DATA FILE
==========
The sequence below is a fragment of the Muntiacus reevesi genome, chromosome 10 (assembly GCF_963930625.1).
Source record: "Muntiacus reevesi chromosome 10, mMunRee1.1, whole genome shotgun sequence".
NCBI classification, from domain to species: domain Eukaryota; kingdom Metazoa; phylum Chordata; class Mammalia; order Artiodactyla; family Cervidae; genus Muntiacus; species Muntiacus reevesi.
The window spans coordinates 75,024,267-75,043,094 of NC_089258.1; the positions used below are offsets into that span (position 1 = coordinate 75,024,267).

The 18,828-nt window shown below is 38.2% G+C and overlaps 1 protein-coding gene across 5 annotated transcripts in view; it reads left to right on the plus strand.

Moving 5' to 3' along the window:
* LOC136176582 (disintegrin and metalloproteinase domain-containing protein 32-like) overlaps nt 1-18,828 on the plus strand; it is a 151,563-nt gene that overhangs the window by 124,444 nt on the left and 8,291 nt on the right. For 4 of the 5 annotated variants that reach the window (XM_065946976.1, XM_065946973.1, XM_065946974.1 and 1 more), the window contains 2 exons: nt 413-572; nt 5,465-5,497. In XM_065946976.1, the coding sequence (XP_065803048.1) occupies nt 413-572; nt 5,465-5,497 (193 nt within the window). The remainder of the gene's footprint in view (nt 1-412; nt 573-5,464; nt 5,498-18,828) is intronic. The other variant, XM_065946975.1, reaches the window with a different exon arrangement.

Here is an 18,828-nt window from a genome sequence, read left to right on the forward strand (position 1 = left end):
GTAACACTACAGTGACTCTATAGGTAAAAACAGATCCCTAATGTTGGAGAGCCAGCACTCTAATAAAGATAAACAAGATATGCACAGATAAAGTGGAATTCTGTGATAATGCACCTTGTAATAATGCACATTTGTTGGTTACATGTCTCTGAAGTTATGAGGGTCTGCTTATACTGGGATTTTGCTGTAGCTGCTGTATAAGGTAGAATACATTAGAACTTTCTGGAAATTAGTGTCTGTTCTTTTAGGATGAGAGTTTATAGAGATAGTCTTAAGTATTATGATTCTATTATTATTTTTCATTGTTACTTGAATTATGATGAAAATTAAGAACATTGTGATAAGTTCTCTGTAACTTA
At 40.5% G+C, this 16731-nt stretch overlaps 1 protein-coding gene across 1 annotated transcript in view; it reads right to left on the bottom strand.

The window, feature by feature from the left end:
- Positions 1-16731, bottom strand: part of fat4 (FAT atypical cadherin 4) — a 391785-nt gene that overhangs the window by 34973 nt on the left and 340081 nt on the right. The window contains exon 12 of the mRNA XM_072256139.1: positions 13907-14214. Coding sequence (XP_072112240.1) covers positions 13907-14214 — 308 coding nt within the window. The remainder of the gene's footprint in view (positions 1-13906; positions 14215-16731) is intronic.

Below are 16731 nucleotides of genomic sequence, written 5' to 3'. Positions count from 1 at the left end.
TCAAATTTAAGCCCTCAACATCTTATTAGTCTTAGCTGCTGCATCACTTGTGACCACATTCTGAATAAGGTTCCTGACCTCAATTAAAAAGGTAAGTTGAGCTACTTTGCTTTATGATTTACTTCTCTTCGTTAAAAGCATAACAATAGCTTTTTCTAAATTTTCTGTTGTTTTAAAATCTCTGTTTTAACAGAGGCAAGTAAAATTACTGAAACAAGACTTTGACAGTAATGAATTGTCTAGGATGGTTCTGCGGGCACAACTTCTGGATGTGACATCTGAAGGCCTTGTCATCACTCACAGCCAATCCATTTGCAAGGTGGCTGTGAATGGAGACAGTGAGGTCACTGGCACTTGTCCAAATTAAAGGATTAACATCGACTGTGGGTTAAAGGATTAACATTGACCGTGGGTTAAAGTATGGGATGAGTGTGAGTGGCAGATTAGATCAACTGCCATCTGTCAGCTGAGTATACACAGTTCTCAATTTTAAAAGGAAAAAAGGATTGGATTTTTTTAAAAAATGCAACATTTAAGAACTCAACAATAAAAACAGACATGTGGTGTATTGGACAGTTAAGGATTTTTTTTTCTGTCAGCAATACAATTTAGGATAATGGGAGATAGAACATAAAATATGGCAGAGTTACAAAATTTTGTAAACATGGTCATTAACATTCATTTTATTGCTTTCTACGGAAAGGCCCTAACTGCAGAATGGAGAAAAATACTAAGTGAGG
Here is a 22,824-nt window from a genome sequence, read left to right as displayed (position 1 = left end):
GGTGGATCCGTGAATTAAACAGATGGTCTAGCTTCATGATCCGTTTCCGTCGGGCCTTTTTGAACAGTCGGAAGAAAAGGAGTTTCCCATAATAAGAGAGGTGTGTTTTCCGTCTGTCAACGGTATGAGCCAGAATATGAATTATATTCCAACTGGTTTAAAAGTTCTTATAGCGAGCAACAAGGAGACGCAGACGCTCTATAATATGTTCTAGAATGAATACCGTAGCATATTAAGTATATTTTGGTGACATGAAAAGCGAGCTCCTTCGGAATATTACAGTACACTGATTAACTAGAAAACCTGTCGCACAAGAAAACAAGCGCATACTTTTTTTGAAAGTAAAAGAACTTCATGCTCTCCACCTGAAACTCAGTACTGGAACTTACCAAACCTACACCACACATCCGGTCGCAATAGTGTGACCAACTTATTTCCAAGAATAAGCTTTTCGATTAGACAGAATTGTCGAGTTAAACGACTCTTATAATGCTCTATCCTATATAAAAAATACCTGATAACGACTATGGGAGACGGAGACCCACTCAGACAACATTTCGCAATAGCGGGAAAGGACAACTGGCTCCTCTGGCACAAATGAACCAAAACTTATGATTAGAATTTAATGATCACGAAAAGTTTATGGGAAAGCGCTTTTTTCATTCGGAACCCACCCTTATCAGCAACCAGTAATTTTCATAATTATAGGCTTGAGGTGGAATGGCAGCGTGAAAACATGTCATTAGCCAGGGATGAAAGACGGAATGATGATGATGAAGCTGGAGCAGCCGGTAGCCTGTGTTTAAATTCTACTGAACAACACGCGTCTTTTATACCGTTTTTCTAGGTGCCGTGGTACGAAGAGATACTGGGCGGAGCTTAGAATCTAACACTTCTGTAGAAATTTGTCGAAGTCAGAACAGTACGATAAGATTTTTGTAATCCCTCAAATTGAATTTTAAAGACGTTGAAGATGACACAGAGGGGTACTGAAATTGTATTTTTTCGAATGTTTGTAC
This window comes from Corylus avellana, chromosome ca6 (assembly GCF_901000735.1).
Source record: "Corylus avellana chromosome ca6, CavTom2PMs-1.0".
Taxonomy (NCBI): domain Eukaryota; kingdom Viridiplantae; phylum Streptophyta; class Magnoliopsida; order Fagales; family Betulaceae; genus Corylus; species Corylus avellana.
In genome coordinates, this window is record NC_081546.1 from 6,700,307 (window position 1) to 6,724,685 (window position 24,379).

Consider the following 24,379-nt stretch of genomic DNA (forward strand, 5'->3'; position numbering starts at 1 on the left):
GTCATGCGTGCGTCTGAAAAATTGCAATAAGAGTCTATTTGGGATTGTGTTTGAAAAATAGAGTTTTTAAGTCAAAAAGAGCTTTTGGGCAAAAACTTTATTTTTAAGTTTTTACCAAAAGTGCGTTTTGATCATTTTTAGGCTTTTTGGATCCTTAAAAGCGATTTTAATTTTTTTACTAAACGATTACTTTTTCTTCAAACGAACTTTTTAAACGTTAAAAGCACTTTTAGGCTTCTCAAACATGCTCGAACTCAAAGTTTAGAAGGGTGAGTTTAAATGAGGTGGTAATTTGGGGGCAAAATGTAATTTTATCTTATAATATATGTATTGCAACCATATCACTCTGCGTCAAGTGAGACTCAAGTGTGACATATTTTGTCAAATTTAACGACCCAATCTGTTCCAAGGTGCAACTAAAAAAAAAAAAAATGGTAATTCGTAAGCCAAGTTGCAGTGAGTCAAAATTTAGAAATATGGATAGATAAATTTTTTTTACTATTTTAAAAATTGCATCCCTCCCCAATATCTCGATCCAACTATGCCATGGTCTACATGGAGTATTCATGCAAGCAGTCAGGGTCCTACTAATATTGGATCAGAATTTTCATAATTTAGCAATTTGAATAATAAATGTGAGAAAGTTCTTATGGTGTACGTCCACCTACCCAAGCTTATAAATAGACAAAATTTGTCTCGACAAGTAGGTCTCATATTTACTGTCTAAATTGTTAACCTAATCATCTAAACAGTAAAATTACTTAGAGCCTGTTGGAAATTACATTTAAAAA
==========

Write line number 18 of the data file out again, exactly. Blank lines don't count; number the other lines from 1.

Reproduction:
Source record: "Corylus avellana chromosome ca6, CavTom2PMs-1.0".